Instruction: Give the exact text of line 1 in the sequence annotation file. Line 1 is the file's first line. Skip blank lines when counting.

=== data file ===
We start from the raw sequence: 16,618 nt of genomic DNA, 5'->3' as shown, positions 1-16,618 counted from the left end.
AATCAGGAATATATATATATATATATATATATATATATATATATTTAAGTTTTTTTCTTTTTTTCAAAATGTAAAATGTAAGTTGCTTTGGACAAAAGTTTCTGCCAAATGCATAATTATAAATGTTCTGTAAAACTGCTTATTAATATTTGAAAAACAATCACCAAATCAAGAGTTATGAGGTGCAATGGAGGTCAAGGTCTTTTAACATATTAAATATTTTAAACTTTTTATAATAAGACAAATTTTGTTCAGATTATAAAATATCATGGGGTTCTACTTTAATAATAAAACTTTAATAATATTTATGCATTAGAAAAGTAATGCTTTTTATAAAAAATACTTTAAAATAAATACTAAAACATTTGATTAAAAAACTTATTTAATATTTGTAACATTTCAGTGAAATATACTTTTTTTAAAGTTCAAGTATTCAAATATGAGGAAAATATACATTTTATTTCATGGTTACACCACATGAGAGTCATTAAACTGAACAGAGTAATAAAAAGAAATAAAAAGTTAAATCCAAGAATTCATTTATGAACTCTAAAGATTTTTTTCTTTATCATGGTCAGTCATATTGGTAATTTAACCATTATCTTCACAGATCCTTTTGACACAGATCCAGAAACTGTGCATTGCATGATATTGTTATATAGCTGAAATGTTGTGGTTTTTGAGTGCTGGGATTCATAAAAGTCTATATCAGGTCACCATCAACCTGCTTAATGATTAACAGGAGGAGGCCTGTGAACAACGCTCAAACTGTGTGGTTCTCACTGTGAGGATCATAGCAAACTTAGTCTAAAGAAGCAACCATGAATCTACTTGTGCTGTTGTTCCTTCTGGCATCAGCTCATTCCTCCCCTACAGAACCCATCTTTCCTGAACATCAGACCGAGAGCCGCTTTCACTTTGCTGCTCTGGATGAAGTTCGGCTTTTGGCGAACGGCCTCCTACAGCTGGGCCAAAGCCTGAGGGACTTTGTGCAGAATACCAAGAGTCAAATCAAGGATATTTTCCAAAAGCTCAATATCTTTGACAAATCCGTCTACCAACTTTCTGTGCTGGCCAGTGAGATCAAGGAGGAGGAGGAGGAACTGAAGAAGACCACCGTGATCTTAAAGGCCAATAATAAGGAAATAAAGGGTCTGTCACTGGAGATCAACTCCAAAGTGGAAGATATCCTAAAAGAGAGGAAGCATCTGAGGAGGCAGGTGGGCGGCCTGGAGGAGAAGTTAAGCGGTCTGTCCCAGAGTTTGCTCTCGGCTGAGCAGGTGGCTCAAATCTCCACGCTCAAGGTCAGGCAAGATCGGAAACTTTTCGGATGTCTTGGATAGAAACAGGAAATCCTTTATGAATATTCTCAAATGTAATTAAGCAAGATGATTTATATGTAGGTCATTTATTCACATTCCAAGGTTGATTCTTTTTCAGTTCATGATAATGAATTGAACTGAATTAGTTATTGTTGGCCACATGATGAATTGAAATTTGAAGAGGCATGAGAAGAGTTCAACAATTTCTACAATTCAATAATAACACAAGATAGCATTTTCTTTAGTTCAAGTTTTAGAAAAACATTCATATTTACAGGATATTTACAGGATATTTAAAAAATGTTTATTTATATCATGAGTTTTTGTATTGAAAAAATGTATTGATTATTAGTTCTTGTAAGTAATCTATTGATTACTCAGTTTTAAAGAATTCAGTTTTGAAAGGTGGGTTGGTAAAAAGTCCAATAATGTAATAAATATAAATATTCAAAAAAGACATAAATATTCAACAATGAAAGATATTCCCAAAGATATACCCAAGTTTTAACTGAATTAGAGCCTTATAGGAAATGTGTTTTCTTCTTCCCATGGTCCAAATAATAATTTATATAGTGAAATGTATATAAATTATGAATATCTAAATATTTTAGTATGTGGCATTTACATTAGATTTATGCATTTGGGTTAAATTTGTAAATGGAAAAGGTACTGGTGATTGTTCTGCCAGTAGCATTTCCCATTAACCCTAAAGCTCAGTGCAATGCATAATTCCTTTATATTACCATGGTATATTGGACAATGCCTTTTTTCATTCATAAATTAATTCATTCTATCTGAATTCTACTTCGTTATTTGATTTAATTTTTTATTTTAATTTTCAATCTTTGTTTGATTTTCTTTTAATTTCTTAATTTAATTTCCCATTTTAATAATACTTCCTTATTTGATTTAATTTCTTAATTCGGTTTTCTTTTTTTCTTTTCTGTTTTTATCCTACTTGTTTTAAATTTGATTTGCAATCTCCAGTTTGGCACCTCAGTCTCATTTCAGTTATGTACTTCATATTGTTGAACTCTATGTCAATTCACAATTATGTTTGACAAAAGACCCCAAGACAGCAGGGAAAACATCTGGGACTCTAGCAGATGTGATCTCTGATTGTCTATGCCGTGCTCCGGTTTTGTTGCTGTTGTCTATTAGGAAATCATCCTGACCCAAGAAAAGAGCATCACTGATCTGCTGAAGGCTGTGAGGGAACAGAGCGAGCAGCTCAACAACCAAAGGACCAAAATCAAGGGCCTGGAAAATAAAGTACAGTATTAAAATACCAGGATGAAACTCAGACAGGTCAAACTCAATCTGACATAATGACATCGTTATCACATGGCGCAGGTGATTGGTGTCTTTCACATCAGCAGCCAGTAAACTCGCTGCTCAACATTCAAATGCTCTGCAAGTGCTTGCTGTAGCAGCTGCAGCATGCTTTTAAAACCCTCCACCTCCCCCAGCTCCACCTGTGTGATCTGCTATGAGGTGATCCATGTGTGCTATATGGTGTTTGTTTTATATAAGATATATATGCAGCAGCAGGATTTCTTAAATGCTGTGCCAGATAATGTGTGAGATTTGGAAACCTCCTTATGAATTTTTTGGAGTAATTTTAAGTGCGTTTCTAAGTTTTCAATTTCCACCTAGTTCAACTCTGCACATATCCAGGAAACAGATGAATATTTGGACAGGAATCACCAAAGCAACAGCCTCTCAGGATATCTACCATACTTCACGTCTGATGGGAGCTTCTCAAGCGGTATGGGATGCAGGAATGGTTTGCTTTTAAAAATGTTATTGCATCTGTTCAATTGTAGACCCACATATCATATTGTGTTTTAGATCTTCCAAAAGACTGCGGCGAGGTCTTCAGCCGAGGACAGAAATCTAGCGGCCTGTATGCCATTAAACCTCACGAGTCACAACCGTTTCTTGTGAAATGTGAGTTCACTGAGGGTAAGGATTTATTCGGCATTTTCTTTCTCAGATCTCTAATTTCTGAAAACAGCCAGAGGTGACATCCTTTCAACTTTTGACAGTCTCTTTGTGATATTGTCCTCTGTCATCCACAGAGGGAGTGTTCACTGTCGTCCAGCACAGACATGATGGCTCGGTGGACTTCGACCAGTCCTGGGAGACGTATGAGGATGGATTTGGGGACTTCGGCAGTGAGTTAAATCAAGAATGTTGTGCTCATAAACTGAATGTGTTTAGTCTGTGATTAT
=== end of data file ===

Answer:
We start from the raw sequence: 16,618 nt of genomic DNA, 5'->3' as shown, positions 1-16,618 counted from the left end.